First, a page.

My mama always said you get out when you can.
They leave in the middle of the night, during the peak of the witching hour. It feels oddly fitting, with the warm summer air surrounding them, softly caressing their skin, soothing, underneath loose cotton dresses. They cannot take more than the necessities. Everything else stays behind: jewellery, books, a stuffed bunny. All she takes is a journal.
I have my sister.
As the sun rises at the horizon, San Francisco is hours behind them. Mother is probably raising hell, but she can’t bring herself to care. Amy has been silent the entire time, looking out of the window of Lucy’s self-bought car. Mother didn’t want her to have a car. Instead, Lucy got a driver. It wasn’t that Jessica had been a bad driver, or a bad person for that matter, but Lucy wanted more. She wanted some form of freedom, not only for herself but for Amy as well. With the help of her stepfather and her grandfather, she had obtained her license and had bought an old but reliable station wagon from Jessica’s ex-husband. This is its maiden voyage. So far, so good.
I can do without you. You said we were good together, but we've always been broken. We were never right.
Exhaustion eventually sets in, and they have to find shelter. A lone home has a streetside lantern lit, and although everything inside of her tells her she’s lost her mind for ringing the doorbell, Lucy does so anyway. A man answers. In a thick Slavic accent he agrees to let them rest up for a while, even offering them the key to the door of the bedroom they stay in. It’s a young girl’s room, and Lucy absentmindedly wonders where the original occupant is. She wakes before Amy does, and ventures out into the yard. The two graves answer any questions she might have had. The man -- he never tells them his name, but neither do they tell him theirs -- is trying to revive a flower. Lucy quietly shows him how to, and he bows his head in gratitude. Maybe, she considers after they leave the man behind, this short visit was meant to be. Maybe the universe has led them there. If even just for the Iris’ sake.
You suffocated me. You never understood us. It's not by chance this didn't work.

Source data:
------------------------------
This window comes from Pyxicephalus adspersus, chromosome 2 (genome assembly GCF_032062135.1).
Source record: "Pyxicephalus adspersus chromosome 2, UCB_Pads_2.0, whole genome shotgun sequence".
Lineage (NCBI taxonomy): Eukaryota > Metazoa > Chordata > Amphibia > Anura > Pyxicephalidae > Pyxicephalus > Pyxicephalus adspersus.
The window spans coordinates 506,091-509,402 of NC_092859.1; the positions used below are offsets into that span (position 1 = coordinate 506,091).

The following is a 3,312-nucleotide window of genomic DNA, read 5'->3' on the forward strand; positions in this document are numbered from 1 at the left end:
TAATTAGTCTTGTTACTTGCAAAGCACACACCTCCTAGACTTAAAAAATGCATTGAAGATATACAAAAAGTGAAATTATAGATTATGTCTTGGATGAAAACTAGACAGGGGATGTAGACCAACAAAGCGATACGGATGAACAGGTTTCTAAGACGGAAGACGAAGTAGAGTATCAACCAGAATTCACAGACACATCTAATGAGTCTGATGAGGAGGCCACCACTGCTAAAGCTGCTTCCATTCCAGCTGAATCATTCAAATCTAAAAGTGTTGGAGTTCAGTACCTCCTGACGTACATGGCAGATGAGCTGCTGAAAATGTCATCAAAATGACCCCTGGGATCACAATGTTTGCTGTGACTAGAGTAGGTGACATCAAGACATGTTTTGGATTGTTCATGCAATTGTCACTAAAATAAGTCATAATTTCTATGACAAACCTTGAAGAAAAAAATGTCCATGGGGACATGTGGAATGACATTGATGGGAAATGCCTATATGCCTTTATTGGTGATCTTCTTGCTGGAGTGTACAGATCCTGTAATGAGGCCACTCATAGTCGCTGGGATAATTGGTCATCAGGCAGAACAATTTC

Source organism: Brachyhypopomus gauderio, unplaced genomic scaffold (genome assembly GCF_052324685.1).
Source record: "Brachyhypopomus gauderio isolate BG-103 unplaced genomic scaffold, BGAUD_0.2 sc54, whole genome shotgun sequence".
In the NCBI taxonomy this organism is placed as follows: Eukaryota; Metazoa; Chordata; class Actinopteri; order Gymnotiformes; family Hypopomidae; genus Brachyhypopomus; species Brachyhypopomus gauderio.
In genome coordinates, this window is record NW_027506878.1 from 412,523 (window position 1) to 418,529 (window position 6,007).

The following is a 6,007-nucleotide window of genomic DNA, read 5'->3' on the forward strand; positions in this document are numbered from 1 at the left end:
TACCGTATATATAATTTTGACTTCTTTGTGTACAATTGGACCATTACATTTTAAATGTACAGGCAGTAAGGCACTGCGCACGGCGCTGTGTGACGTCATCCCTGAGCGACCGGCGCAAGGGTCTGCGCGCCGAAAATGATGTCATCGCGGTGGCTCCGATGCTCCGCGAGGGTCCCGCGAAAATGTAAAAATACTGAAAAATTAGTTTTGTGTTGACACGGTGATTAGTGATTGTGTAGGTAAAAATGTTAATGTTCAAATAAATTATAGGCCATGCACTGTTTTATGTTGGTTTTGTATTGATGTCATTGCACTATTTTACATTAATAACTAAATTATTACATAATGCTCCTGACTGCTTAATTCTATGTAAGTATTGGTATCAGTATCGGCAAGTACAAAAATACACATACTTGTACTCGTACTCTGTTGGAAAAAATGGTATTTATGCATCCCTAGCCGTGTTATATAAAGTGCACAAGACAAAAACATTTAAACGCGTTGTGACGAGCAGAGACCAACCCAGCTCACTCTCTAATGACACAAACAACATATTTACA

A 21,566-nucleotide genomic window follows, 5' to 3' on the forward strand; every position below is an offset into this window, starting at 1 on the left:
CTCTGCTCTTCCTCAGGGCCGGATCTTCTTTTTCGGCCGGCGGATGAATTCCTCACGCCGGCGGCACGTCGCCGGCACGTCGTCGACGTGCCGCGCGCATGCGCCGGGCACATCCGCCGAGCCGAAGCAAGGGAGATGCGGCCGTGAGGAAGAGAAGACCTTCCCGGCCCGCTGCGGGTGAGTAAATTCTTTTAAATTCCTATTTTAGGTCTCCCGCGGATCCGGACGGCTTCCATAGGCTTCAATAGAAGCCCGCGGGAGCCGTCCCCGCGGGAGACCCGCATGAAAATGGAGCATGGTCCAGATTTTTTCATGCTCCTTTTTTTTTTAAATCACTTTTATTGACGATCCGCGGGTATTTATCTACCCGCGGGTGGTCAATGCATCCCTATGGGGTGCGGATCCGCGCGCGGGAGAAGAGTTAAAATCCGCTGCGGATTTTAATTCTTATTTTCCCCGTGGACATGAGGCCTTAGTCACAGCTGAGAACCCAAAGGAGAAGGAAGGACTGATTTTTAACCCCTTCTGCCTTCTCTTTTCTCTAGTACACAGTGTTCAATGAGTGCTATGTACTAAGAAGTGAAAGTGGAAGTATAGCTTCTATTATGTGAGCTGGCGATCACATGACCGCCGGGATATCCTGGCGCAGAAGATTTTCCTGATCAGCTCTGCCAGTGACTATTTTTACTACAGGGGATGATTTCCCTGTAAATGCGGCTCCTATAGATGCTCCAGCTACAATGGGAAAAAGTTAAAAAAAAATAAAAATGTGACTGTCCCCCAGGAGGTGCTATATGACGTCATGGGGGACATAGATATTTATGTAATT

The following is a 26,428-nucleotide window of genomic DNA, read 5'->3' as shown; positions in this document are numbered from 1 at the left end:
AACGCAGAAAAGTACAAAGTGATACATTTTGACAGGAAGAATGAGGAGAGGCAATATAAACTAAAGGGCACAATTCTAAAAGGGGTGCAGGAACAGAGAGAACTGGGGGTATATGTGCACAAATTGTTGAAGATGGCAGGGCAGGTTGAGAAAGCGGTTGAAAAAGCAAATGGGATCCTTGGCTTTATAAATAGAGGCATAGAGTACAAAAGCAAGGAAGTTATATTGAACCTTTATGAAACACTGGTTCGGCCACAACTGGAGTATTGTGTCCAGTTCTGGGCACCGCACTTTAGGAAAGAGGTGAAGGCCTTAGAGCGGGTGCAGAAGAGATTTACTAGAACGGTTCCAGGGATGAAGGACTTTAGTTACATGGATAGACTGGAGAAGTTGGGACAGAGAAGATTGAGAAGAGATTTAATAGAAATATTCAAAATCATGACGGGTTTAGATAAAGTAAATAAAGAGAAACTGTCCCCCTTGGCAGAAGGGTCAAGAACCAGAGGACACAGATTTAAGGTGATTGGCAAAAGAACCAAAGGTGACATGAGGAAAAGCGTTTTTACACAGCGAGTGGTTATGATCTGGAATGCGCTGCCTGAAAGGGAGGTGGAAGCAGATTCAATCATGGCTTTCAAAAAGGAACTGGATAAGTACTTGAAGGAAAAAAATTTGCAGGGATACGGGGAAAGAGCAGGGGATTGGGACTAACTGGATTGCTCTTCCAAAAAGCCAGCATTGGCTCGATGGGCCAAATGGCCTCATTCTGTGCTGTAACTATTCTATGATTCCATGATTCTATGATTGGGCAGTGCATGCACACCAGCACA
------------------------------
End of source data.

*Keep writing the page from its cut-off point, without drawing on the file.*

As the terrain surrounding them grows more and more open, and the frequency at which they encounter civilisation decreases, Lucy’s chest feels as if a weight is slowly being lifted off of it. The air around them feels fresher, crisper, and purer. It’s as if her body can move with more ease, like she’s lost her shackles keeping her chained to her mother’s view of her future. Rittenhouse . It would never have worked out anyway. Lucy doesn’t have the ability to support that much injustice in her.
You don't know me. How could you know me if you don't know her?
Mother really should have known the moment she suggested that Lucy was destined to be more successful, beautiful, intelligent, powerful -- more everything -- than Amy that Lucy would never agree. She is nothing without her sister. She and Amy are one, and they can do anything as long as they have the other. Trying to separate them is the dumbest thing her mother has ever attempted. It just shows how little she truly knows about Lucy; how little she actually cares.
You ask me if I love you. You asked me if I loved you. You had to ask.
It’s not that Lucy doesn’t love her mother. It’s not that Lucy doesn’t love Amy either. She just loves them in different ways. There’s a cultural obligation when it comes to loving her mother. If someone were to ask her a few years ago, she would reply that of course she loves her mother -- who doesn’t love their parents? But speaking with Jessica and her husband and the man with the Iris has taught her things that did not exist in her mother’s perfect little white picket fence supremacist bubble. She does love her mother. She loves her as a daughter should. As for Amy, she loves her with her soul. Their shared soul.
You tried to tear me down and sold me. So I left with her. We took our way out for something free, completely unlike you and I.
Freedom is a strange thing to have if you’ve never had it. It confuses Lucy at first, and she’s grateful to have Amy by her side. When her sister asks her what she wants to do, her thoughts immediately go to what she should be doing. Amy shakes her head, and repeats her question. What does she want to do? Lucy wants to reply that she doesn’t know, but instead she pauses and lets her mind wander. She’d love to find a body of water, and swim. Amy grabs the map they bought at a slightly-dodgy gas station. Her index finger glides across the thick paper until she finds a small lake just a few miles away.
Paradise or no paradise. It's finished... When I find it; when I know that I know that I know, you'll hear, you won't have to ask.
When the cool water touches Lucy’s bare skin, she cries, and lets Amy hold her until the tears finally subside. As she takes shaky breaths against Amy’s chest, her sister comments that her grief has now been washed away by the lake, and though Lucy shakes her head, she wants to believe that it’s true.
I smile when I think of us, because it's over. It takes a long time to learn someone.
They’ll eventually have to find a place to settle. Their savings won’t last them forever, but they should be good for now, and that’s good enough. Lucy’s got her sister, and Amy’s got her.
My mama always said, we cannot run together.
But she was wrong.